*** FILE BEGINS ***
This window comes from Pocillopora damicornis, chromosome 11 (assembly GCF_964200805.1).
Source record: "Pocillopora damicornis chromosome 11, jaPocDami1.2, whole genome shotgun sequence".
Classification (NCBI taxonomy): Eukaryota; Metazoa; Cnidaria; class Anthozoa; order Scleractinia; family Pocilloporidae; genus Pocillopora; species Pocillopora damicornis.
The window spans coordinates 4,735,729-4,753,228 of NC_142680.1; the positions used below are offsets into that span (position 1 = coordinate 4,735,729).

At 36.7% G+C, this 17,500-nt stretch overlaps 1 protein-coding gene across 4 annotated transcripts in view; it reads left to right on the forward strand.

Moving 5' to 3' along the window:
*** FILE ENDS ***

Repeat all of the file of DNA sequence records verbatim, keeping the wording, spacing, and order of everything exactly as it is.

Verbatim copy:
This window comes from Pocillopora damicornis, chromosome 11 (assembly GCF_964200805.1).
Source record: "Pocillopora damicornis chromosome 11, jaPocDami1.2, whole genome shotgun sequence".
Classification (NCBI taxonomy): Eukaryota; Metazoa; Cnidaria; class Anthozoa; order Scleractinia; family Pocilloporidae; genus Pocillopora; species Pocillopora damicornis.
The window spans coordinates 4,735,729-4,753,228 of NC_142680.1; the positions used below are offsets into that span (position 1 = coordinate 4,735,729).

At 36.7% G+C, this 17,500-nt stretch overlaps 1 protein-coding gene across 4 annotated transcripts in view; it reads left to right on the forward strand.

Moving 5' to 3' along the window: